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Veterans Tell Their Stories at MSU Breakfast

http://ozarkspub.vo.llnwd.net/o37/KSMU/audio/mp3/veteranste_5542_0.mp3

Around 200 veterans and military personnel were honored Wednesday at Missouri State University's annual Veteran's Day breakfast. KSMU's Jennifer Moore met up with several of them and listened to their stories.

The patriotic music was in full swing Wednesday morning as the veterans were honored at the event.

One veteran there was Jim Eller, who served in Vietnam in the Infantry in 1969 and 1970. I asked him about his proudest moment in the Armed Forces.

He said it was when he acted as security for the medics who went into the small villages in Vietnam to tend to the wounded civilians there. He can still see some of the faces of the Vietnamese people in need of medical care, he says.

Another veteran at the breakfast was Tom Edgeller, who served 32 years in the Army and retired as a Lieutenant Colonel.

He joined the Army when he was 15, and served during Korea.

"We all had the welfare of our country in mind," he says. "We were doing what had to be done to protect our families back home. And that kind of bond came with very strong attachments to our country, and the life we have here in America."

Sitting at a table full of retired Marines in red hats was retired Marine gunnery sergeant Ray Glenn, who lives in Rogersville. He served two tours in Vietnam and was stationed in Guantanamo Bay when the Cuban Missile Crisis went down.

He says he is so proud of his fellow veterans, and that pride reaches its peak each time he sees the American flag.

"I think I'm a tough Marine, but I'm really just a softy inside. And it brings tears to my eyes," he says.

He looked around the room and says he will always hold a unique bond with the men and women who have served in the military.

"As Marines, we pride ourselves, and we say, 'We're the best.' But we really look at our brothers and sisters in all branches of service. And when it really comes down to it, one of my battles in Vietnam, we joined forces with the 101st Airborne, and we pulled a joint operation, and we were very successful because of the banding of us both together," he said.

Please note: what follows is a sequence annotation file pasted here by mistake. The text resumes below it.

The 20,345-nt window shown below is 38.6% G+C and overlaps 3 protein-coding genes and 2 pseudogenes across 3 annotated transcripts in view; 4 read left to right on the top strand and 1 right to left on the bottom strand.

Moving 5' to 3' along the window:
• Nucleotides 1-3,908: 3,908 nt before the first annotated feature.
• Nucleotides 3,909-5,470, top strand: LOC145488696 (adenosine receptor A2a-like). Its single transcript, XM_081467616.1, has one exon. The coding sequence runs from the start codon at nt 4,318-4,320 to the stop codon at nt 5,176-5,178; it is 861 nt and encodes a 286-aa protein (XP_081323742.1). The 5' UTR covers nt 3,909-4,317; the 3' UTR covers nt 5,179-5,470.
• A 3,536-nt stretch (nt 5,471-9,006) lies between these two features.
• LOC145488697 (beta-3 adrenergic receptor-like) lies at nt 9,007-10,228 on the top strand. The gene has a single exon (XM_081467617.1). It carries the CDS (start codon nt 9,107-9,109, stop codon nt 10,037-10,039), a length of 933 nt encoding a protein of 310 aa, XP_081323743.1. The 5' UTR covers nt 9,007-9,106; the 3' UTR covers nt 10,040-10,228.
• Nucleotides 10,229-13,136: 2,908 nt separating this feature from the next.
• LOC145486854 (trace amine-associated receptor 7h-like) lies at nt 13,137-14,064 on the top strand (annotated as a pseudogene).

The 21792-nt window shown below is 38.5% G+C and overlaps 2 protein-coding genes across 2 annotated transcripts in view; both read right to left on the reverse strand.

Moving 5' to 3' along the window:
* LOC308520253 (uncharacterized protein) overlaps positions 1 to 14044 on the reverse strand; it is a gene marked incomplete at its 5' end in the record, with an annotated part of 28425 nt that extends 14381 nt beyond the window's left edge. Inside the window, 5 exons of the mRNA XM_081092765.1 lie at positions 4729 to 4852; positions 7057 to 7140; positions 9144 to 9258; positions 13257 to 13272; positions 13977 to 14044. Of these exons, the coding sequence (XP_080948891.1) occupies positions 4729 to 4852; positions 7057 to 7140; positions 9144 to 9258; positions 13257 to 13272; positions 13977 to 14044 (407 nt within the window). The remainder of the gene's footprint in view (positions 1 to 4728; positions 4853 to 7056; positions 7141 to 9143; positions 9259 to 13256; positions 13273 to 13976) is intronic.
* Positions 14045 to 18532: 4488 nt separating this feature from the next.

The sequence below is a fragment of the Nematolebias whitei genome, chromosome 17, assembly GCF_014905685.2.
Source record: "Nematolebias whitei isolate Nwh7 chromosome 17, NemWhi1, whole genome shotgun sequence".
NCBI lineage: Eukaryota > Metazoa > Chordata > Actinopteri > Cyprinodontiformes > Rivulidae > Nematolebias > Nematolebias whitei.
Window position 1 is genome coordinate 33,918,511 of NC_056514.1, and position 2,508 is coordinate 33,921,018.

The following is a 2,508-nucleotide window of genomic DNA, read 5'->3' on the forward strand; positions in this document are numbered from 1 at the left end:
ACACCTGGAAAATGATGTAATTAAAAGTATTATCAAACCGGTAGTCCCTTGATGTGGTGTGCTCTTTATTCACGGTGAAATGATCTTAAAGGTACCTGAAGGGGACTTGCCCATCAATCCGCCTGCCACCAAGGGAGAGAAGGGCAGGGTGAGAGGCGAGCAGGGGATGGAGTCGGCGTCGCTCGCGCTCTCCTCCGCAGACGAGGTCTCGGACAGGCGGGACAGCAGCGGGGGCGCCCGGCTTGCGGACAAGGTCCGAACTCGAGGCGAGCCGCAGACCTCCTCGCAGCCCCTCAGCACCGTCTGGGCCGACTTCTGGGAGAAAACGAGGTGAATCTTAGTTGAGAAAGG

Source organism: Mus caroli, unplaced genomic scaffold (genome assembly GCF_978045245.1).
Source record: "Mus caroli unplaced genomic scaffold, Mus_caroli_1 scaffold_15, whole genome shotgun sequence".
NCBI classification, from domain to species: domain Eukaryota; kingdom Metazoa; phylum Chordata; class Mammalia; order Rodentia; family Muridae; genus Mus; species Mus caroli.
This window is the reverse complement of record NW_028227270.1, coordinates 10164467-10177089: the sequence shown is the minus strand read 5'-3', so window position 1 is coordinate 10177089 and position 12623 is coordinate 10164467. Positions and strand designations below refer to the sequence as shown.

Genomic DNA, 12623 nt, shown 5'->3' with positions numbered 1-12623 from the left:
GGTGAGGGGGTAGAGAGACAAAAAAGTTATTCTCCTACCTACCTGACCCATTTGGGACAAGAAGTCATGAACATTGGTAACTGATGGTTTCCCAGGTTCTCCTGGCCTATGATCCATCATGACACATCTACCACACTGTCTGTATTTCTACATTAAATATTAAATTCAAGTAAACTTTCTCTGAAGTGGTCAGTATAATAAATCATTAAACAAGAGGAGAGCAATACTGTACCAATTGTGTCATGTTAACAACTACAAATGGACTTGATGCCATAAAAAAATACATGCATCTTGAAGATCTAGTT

Only a small handful of World War Two veterans were present at the breakfast. One of them was John Richie, who served in the Coast Guard rescue service, and was assigned to the Army transport service.

Richie spent his first six months in the war in the European theatre, and the last two years in the south Pacific and the Philippines.

One incident that sticks out in his mind is the Battle of Guadalcanal in the South Pacific.

"We went in and picked up what was left of the Marines, after they went in on the first wave," Richie recalls. "Remember, we were on rescues there. And one of the things that stands out in my mind was talking to a young Marine that had his left arm blown off. And I looked at him and I said, 'You're quite a hero, fella.' And he said, 'No, sailor, the heroes aren't going home.'"

Richie was also there when the American troops rescued the prisoners of war who had survived the Bataan Death March.

The other World War Two veteran I spoke with was Bunny McClernon. She served in the Navy, and was 20 years old when she enlisted.

"Dad was in World War One. So it was something I wanted to do. Mother wasn't crazy about it, but I went anyway," she says. "I kept the records on the planes to pay the pilots...yeah, I loved it," she adds.

She was based in Chicago. It was her job to make sure that the pilots returned after going out on a flight. She recalls her two best friends and bunkmates, Orphie and Mittie.

It was during her time in the Navy that she danced with who she describes as a "handsome sailor," a flight mechanic who flagged in the planes every day. Later, she became his bride.

Her daughter, Patty McClernon, said when the attacks on 9/11 happened, her mother said she would enlist all over again if she could.

The theme of this year's breakfast was "Missouri State Salutes the Coast Guard."

For KSMU News, I'm Jennifer Moore.